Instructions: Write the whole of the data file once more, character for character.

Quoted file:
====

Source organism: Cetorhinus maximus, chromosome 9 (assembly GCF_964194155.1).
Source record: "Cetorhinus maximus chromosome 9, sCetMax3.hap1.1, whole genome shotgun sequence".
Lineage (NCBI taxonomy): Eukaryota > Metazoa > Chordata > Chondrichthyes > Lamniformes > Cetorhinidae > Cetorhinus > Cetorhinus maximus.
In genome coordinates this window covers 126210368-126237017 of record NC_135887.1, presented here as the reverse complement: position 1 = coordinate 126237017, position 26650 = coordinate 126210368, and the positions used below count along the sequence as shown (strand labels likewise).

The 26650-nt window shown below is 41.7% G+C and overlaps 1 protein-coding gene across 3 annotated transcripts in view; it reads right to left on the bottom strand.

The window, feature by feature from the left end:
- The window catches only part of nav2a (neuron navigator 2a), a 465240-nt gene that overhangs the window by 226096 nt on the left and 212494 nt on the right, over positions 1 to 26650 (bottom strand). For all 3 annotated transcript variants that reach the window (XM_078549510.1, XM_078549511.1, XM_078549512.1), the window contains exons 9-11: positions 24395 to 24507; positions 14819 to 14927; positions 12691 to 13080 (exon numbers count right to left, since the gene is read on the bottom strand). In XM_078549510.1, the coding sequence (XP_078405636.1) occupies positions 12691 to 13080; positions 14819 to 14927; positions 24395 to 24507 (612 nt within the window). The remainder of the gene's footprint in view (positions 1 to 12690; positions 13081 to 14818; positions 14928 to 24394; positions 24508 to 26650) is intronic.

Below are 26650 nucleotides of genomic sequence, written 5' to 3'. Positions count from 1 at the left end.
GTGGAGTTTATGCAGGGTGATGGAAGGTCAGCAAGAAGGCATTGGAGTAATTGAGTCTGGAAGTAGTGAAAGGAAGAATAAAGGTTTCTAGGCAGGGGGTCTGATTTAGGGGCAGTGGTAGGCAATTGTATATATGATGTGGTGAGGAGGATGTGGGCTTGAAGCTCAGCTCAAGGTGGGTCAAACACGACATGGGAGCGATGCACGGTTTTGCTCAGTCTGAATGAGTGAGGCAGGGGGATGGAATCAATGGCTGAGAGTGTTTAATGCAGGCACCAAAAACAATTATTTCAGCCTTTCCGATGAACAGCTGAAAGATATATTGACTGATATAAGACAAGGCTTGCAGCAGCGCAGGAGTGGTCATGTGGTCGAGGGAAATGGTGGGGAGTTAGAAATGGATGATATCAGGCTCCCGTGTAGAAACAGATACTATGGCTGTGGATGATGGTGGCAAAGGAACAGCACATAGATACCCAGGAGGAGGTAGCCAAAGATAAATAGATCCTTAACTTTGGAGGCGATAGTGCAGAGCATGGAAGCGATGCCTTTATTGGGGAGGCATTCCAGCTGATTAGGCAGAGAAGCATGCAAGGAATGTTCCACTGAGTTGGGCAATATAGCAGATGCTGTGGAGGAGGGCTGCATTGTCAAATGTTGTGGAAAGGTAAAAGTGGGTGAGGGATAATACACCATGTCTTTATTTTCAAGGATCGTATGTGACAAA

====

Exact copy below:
Source organism: Cetorhinus maximus, chromosome 9 (assembly GCF_964194155.1).
Source record: "Cetorhinus maximus chromosome 9, sCetMax3.hap1.1, whole genome shotgun sequence".
Lineage (NCBI taxonomy): Eukaryota > Metazoa > Chordata > Chondrichthyes > Lamniformes > Cetorhinidae > Cetorhinus > Cetorhinus maximus.
In genome coordinates this window covers 126210368-126237017 of record NC_135887.1, presented here as the reverse complement: position 1 = coordinate 126237017, position 26650 = coordinate 126210368, and the positions used below count along the sequence as shown (strand labels likewise).

The 26650-nt window shown below is 41.7% G+C and overlaps 1 protein-coding gene across 3 annotated transcripts in view; it reads right to left on the bottom strand.

The window, feature by feature from the left end:
- The window catches only part of nav2a (neuron navigator 2a), a 465240-nt gene that overhangs the window by 226096 nt on the left and 212494 nt on the right, over positions 1 to 26650 (bottom strand). For all 3 annotated transcript variants that reach the window (XM_078549510.1, XM_078549511.1, XM_078549512.1), the window contains exons 9-11: positions 24395 to 24507; positions 14819 to 14927; positions 12691 to 13080 (exon numbers count right to left, since the gene is read on the bottom strand). In XM_078549510.1, the coding sequence (XP_078405636.1) occupies positions 12691 to 13080; positions 14819 to 14927; positions 24395 to 24507 (612 nt within the window). The remainder of the gene's footprint in view (positions 1 to 12690; positions 13081 to 14818; positions 14928 to 24394; positions 24508 to 26650) is intronic.

Below are 26650 nucleotides of genomic sequence, written 5' to 3'. Positions count from 1 at the left end.
GTGGAGTTTATGCAGGGTGATGGAAGGTCAGCAAGAAGGCATTGGAGTAATTGAGTCTGGAAGTAGTGAAAGGAAGAATAAAGGTTTCTAGGCAGGGGGTCTGATTTAGGGGCAGTGGTAGGCAATTGTATATATGATGTGGTGAGGAGGATGTGGGCTTGAAGCTCAGCTCAAGGTGGGTCAAACACGACATGGGAGCGATGCACGGTTTTGCTCAGTCTGAATGAGTGAGGCAGGGGGATGGAATCAATGGCTGAGAGTGTTTAATGCAGGCACCAAAAACAATTATTTCAGCCTTTCCGATGAACAGCTGAAAGATATATTGACTGATATAAGACAAGGCTTGCAGCAGCGCAGGAGTGGTCATGTGGTCGAGGGAAATGGTGGGGAGTTAGAAATGGATGATATCAGGCTCCCGTGTAGAAACAGATACTATGGCTGTGGATGATGGTGGCAAAGGAACAGCACATAGATACCCAGGAGGAGGTAGCCAAAGATAAATAGATCCTTAACTTTGGAGGCGATAGTGCAGAGCATGGAAGCGATGCCTTTATTGGGGAGGCATTCCAGCTGATTAGGCAGAGAAGCATGCAAGGAATGTTCCACTGAGTTGGGCAATATAGCAGATGCTGTGGAGGAGGGCTGCATTGTCAAATGTTGTGGAAAGGTAAAAGTGGGTGAGGGATAATACACCATGTCTTTATTTTCAAGGATCGTATGTGACAAA